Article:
Edited by Tim Stephens and David L. VanderZwaag
Chapter 14: Middle powers and oceans policy: Australian perspectives on Antarctic competition and cooperation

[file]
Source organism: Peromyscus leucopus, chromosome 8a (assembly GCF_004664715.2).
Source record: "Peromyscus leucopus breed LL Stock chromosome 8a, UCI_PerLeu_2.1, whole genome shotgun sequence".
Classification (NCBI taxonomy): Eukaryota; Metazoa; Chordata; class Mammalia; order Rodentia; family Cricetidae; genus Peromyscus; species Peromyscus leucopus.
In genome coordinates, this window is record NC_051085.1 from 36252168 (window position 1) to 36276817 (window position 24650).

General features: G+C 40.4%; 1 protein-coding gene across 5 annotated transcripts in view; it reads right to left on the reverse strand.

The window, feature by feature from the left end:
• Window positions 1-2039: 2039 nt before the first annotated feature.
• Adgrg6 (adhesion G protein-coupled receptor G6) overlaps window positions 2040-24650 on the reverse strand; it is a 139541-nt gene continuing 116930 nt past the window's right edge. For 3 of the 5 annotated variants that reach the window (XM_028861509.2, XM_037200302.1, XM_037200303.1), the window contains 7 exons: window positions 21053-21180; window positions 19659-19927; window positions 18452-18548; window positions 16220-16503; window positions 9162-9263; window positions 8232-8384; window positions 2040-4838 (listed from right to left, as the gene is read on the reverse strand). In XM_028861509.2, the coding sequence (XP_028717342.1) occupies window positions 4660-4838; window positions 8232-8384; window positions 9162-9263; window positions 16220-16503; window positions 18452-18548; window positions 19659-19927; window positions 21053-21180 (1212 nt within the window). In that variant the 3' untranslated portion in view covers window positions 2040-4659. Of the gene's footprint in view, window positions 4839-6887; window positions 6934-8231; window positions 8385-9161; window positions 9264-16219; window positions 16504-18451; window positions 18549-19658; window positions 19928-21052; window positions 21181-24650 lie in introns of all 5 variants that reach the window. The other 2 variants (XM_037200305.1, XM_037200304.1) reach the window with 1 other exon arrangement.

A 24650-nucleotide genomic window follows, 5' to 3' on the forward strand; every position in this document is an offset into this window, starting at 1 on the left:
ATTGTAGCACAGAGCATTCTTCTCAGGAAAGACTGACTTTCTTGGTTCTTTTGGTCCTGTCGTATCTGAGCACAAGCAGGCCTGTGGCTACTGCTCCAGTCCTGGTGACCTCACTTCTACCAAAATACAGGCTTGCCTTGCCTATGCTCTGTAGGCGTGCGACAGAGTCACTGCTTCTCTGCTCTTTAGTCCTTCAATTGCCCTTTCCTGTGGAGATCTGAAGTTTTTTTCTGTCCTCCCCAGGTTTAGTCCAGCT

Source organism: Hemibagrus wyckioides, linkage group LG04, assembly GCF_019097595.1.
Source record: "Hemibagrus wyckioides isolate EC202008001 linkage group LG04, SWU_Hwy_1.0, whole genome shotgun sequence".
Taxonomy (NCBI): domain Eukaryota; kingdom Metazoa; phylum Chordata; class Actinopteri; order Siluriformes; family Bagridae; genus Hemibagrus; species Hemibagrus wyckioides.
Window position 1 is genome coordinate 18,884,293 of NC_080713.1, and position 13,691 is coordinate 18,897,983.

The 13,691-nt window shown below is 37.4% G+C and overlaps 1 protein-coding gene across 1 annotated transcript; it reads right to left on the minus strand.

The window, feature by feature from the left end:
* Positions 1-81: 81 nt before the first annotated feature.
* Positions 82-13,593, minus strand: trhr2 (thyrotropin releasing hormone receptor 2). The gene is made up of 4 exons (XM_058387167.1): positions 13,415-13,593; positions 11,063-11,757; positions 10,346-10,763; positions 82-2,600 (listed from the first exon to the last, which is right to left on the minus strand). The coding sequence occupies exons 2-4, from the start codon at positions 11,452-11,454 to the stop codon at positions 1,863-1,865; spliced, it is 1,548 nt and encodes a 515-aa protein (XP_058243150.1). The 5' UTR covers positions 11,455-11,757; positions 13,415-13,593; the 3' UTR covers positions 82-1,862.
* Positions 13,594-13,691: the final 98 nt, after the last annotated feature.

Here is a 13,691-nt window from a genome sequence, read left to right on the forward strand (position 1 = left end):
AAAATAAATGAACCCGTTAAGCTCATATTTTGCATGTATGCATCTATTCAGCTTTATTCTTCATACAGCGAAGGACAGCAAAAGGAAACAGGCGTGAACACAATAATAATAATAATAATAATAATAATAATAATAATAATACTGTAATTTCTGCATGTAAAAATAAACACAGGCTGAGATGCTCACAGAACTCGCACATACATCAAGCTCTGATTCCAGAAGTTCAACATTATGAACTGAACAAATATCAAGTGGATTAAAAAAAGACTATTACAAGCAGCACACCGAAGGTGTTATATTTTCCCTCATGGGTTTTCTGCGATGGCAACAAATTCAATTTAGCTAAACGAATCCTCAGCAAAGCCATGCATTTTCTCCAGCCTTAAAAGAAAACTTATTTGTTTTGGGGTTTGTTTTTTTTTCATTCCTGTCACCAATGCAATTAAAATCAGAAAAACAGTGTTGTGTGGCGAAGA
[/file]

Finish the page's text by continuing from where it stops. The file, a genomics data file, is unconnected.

Australia has been a long-standing player in polar affairs, formally commencing with Sir Douglas Mawson's 1911-1914 expedition, which paved the way for Australian interests in Antarctica to be formalized by way of the declaration of the Australian Antarctic Territory (AAT) in 1936. Australia's polar interests have been predominantly realized through territorial claims to the AAT and the sub-Antarctic Macquarie, Heard and McDonald islands, by being an original party to the 1959 Antarctic Treaty, and subsequently as an active participant in the Antarctic Treaty System (ATS). Australia's territorial claims in Antarctica and the Southern Ocean remain of considerable significance to Australia over a century since their foundation was first laid, as was highlighted in 2012 when Australia proclaimed outer continental shelves offshore both Heard Island and Macquarie Island. As a middle power, Australia has sought to balance its sovereign interests in Antarctica and the Southern Ocean with the benefits that it accrues from a rules-based system which advances policy objectives relating to security, science and environmental protection, while also retaining marine living resource rights. In doing so, Australia has been a strong supporter of the ATS and its associated mechanisms. This chapter assesses the ways in which Australia has participated in various ATS fora in order to achieve cooperative outcomes that accord with Australian foreign policy priorities, and the extent to which changing environmental and geopolitical considerations are posing challenges for Australia's successful utilization of Antarctic and Southern Ocean institutions.
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